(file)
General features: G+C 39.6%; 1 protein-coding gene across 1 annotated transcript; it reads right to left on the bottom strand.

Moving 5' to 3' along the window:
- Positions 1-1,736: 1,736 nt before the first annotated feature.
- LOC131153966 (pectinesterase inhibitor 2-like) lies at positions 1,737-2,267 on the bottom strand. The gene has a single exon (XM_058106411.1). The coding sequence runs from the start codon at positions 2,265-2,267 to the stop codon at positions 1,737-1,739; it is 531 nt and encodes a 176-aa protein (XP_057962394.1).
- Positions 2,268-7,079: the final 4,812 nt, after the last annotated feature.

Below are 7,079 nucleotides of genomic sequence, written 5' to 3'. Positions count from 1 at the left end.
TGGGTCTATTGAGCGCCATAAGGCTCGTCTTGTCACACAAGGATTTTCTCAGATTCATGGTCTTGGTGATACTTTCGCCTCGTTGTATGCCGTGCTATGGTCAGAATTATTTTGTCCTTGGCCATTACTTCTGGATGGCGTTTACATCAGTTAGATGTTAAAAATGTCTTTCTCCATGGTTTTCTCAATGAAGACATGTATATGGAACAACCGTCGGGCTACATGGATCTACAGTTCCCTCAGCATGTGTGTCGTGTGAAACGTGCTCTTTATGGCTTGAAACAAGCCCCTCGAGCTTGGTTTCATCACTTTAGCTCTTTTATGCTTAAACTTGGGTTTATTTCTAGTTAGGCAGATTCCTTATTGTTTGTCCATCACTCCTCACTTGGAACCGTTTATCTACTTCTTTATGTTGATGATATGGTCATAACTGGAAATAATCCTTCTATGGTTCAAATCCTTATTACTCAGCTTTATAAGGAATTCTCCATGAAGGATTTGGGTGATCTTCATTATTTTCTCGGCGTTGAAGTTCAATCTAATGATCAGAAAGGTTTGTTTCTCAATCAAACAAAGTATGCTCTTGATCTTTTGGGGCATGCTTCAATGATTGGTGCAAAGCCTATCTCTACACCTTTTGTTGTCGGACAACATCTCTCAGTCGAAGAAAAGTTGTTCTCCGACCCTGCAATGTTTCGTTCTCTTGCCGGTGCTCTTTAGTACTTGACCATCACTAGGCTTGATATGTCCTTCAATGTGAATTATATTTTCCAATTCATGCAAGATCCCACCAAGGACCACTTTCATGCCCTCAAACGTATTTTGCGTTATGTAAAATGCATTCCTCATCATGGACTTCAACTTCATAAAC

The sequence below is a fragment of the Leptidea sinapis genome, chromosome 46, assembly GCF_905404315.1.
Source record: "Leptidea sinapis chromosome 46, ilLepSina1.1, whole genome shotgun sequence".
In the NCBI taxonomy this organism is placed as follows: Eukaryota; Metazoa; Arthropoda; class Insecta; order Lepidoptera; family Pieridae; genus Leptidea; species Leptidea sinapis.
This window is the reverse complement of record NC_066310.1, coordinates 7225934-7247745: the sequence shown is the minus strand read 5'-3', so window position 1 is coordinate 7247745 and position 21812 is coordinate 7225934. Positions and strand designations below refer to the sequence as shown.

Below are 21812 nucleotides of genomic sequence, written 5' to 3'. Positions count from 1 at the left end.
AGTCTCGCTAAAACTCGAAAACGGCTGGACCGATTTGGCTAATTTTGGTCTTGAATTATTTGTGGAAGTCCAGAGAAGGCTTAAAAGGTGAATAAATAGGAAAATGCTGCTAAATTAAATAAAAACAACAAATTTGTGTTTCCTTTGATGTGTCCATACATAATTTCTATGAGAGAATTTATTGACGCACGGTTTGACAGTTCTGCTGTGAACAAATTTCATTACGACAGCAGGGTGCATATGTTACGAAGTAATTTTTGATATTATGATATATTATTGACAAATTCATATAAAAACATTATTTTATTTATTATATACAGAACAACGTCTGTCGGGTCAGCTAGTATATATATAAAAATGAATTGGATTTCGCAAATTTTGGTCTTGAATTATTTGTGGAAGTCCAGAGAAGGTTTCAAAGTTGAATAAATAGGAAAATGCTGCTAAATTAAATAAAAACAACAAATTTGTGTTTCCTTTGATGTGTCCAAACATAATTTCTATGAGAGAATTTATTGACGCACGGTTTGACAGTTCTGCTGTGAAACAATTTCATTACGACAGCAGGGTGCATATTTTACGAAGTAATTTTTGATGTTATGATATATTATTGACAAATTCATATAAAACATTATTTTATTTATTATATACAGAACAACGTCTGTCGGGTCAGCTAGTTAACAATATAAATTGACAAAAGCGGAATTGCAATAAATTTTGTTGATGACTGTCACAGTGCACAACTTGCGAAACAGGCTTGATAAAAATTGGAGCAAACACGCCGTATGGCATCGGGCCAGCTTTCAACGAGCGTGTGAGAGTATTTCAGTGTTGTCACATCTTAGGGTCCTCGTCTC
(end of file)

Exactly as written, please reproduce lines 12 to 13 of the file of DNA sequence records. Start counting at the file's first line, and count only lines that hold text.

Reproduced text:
Below are 21812 nucleotides of genomic sequence, written 5' to 3'. Positions count from 1 at the left end.
AGTCTCGCTAAAACTCGAAAACGGCTGGACCGATTTGGCTAATTTTGGTCTTGAATTATTTGTGGAAGTCCAGAGAAGGCTTAAAAGGTGAATAAATAGGAAAATGCTGCTAAATTAAATAAAAACAACAAATTTGTGTTTCCTTTGATGTGTCCATACATAATTTCTATGAGAGAATTTATTGACGCACGGTTTGACAGTTCTGCTGTGAACAAATTTCATTACGACAGCAGGGTGCATATGTTACGAAGTAATTTTTGATATTATGATATATTATTGACAAATTCATATAAAAACATTATTTTATTTATTATATACAGAACAACGTCTGTCGGGTCAGCTAGTATATATATAAAAATGAATTGGATTTCGCAAATTTTGGTCTTGAATTATTTGTGGAAGTCCAGAGAAGGTTTCAAAGTTGAATAAATAGGAAAATGCTGCTAAATTAAATAAAAACAACAAATTTGTGTTTCCTTTGATGTGTCCAAACATAATTTCTATGAGAGAATTTATTGACGCACGGTTTGACAGTTCTGCTGTGAAACAATTTCATTACGACAGCAGGGTGCATATTTTACGAAGTAATTTTTGATGTTATGATATATTATTGACAAATTCATATAAAACATTATTTTATTTATTATATACAGAACAACGTCTGTCGGGTCAGCTAGTTAACAATATAAATTGACAAAAGCGGAATTGCAATAAATTTTGTTGATGACTGTCACAGTGCACAACTTGCGAAACAGGCTTGATAAAAATTGGAGCAAACACGCCGTATGGCATCGGGCCAGCTTTCAACGAGCGTGTGAGAGTATTTCAGTGTTGTCACATCTTAGGGTCCTCGTCTC